11.
Microbiome ; 9(1): 192, 2021 09 22.
Artigo em Inglês | MEDLINE | ID: mdl-34548111

RESUMO

BACKGROUND: Flavonoids are important plant secondary metabolites (PSMs) that have been widely used for their health-promoting effects. However, little is known about overall flavonoid metabolism and the interactive effects between flavonoids and the gut microbiota. The flavonoid-rich bamboo and the giant panda provide an ideal system to bridge this gap. RESULTS: Here, integrating metabolomic and metagenomic approaches, and in vitro culture experiment, we identified 97 flavonoids in bamboo and most of them have not been identified previously; the utilization of more than 70% flavonoid monomers was attributed to gut microbiota; the variation of flavonoid in bamboo leaves and shoots shaped the seasonal microbial fluctuation. The greater the flavonoid content in the diet was, the lower microbial diversity and virulence factor, but the more cellulose-degrading species. CONCLUSIONS: Our study shows an unprecedented landscape of beneficial PSMs in a non-model mammal and reveals that PSMs remodel the gut microbiota conferring host adaptation to diet transition in an ecological context, providing a novel insight into host-microbe interaction. Video abstract.


Assuntos
Microbioma Gastrointestinal , Ursidae , Animais , Dieta , Microbioma Gastrointestinal/genética , Metagenoma , Metagenômica
13.
Environ Int ; 155: 106703, 2021 10.
Artigo em Inglês | MEDLINE | ID: mdl-34139588

RESUMO

The mammal gut is a rich reservoir of antibiotic resistance genes (ARGs), and the relationship between bacterial communities and ARGs has been widely studied. Despite ecological significance of microeukaryotes (fungi and protists), our understanding of their roles in the mammal gut microbiome and antibiotic resistome is still limited. Here, we used amplicon sequencing, metagenomic sequencing and high-throughput quantitative PCR to examine microbiomes and antibiotic resistomes of 41 giant panda fecal samples from individuals with different genders, ages, sampling sites and diet. Our results show that diverse protists inhabit in the giant panda gut ecosystem, dominated by consumers. Higher abundance of protistan consumers was detected in the elder compared to sub-adult and adult giant pandas. Diet is the main driving factor of variation in ARGs in the giant panda gut microbiome. Weighted correlation network analysis identified two key microbial modules from multitrophic communities, which all contributed to the variation in ARGs in the giant panda gut. Protists occupied an important position in the two modules which were dominated by fungal taxa. Deterministic processes made a more important contribution to microbial community assembly of the two modules than to bacterial, fungal and protistan communities. This study sheds new light on how key microbial modules contribute to the variation in ARGs, which is crucial in understanding dynamics of antibiotic resistome in the mammal gut, particularly endangered species.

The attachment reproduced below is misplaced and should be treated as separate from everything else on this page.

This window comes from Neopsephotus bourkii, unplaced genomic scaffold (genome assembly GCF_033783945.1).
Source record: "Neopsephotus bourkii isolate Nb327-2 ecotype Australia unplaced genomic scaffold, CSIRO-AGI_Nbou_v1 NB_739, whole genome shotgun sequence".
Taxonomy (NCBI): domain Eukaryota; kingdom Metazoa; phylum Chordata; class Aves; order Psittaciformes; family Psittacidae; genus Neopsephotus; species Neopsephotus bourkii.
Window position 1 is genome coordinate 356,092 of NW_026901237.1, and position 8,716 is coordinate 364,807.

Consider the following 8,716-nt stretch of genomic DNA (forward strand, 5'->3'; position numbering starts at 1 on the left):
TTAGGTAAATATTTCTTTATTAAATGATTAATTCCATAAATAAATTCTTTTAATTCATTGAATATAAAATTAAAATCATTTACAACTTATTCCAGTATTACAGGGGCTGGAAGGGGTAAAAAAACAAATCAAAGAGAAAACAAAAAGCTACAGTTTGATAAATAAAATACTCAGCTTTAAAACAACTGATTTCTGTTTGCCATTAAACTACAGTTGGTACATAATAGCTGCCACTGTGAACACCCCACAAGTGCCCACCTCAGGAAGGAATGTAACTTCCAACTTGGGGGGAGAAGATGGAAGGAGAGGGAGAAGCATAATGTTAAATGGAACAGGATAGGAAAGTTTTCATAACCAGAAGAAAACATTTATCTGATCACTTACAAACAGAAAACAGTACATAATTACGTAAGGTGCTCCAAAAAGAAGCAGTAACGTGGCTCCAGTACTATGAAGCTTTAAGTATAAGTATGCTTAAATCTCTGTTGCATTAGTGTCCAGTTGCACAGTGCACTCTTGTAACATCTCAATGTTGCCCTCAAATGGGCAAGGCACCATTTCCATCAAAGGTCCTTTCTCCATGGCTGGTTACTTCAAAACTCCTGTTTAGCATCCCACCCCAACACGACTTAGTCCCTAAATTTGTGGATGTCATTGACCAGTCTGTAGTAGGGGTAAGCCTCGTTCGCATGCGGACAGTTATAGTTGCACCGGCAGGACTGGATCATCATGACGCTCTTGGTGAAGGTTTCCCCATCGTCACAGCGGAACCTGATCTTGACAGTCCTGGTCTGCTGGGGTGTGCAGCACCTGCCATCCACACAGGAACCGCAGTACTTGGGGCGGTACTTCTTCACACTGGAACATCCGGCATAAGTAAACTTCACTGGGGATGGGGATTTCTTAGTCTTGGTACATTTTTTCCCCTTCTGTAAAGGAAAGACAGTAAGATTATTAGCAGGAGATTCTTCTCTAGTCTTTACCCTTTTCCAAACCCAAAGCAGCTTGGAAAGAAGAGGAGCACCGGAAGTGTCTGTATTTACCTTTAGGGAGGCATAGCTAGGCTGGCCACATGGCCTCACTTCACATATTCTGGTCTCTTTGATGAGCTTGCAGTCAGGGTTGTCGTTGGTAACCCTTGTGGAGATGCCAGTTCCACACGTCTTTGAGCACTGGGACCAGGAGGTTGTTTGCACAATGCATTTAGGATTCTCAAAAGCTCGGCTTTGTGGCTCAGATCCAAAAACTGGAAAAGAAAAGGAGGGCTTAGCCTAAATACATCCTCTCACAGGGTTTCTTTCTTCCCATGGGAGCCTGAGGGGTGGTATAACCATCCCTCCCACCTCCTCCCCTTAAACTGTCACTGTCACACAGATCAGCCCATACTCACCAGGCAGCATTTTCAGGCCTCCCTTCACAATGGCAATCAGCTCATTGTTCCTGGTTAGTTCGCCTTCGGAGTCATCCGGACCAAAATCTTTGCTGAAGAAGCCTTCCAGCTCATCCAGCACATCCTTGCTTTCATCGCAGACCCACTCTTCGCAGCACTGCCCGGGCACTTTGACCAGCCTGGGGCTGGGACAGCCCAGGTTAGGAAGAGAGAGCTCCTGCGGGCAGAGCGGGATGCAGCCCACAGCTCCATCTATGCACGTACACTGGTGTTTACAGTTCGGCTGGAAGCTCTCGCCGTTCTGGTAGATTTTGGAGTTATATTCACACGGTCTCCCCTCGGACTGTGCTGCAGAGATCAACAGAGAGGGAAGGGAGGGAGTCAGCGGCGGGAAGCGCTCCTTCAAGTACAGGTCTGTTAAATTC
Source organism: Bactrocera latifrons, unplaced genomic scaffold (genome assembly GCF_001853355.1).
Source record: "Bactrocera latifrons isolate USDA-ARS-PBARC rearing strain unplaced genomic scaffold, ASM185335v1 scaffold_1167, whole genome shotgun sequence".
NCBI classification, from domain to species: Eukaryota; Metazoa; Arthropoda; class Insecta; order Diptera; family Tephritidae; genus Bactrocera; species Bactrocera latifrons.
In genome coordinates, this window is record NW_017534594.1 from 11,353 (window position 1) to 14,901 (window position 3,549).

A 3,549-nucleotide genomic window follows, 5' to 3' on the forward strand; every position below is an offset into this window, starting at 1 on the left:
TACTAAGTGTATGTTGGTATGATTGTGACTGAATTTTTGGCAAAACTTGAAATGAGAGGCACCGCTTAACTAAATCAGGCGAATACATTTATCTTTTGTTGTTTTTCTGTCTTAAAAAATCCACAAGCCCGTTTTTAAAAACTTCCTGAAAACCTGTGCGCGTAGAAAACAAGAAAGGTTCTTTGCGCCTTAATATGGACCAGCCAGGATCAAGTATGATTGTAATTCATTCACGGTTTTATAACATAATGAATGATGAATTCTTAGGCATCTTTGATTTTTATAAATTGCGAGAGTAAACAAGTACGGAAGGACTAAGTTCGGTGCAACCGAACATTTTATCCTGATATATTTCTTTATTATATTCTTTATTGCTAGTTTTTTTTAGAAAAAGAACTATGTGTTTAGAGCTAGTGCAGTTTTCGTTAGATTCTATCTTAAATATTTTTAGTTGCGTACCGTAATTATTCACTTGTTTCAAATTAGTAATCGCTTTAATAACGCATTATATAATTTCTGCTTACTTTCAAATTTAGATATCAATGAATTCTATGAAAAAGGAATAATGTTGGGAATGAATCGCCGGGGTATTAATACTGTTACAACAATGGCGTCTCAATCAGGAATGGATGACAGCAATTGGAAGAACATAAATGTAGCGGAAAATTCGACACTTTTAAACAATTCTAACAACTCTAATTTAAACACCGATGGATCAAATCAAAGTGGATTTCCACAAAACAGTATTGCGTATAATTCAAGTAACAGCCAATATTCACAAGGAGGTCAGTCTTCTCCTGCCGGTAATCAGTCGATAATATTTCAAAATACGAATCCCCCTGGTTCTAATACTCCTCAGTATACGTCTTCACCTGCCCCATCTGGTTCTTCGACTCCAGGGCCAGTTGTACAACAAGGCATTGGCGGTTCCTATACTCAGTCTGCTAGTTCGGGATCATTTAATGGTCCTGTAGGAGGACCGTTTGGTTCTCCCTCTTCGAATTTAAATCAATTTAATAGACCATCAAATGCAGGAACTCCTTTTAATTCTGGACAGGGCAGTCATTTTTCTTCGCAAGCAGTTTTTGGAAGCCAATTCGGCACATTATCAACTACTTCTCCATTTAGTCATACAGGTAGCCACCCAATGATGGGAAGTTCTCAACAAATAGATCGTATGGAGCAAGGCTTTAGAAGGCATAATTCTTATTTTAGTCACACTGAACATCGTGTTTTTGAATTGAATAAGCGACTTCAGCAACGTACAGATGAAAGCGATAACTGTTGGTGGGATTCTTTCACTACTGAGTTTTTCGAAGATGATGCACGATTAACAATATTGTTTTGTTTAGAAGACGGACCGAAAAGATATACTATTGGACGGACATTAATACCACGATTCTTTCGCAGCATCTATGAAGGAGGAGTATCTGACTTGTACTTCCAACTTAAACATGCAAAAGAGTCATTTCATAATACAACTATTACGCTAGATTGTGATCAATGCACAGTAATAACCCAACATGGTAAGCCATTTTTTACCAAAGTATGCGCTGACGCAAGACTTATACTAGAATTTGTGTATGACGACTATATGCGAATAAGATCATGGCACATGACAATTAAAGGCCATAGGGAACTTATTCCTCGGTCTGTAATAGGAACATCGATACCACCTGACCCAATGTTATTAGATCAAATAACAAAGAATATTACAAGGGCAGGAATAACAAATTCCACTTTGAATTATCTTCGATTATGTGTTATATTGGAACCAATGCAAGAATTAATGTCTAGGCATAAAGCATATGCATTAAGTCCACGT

Assuntos
Microbioma Gastrointestinal , Microbiota , Ursidae , Animais , Antibacterianos , Feminino , Fungos/classificação , Genes Bacterianos , Masculino
16.
Sci Adv ; 7(4)2021 Jan.
Artigo em Inglês | MEDLINE | ID: mdl-33523945

RESUMO

Genetic diversity and phylogenetic diversity reflect the evolutionary potential and history of species, respectively. However, the levels and spatial patterns of genetic and phylogenetic diversity of wildlife at the regional scale have largely remained unclear. Here, we performed meta-analyses of genetic diversity in Chinese terrestrial vertebrates based on three genetic markers and investigated their phylogenetic diversity based on a dated phylogenetic tree of 2461 species. We detected strong positive spatial correlations among mitochondrial DNA-based genetic diversity, phylogenetic diversity, and species richness. Moreover, the terrestrial vertebrates harbored higher genetic and phylogenetic diversity in South China and Southwest China than in other regions. Last, climatic factors (precipitation and temperature) had significant positive effects while altitude and human population density had significant negative impacts on levels of mitochondrial DNA-based genetic diversity in most cases. Our findings will help guide national-level genetic diversity conservation plans and a post-2020 biodiversity conservation framework.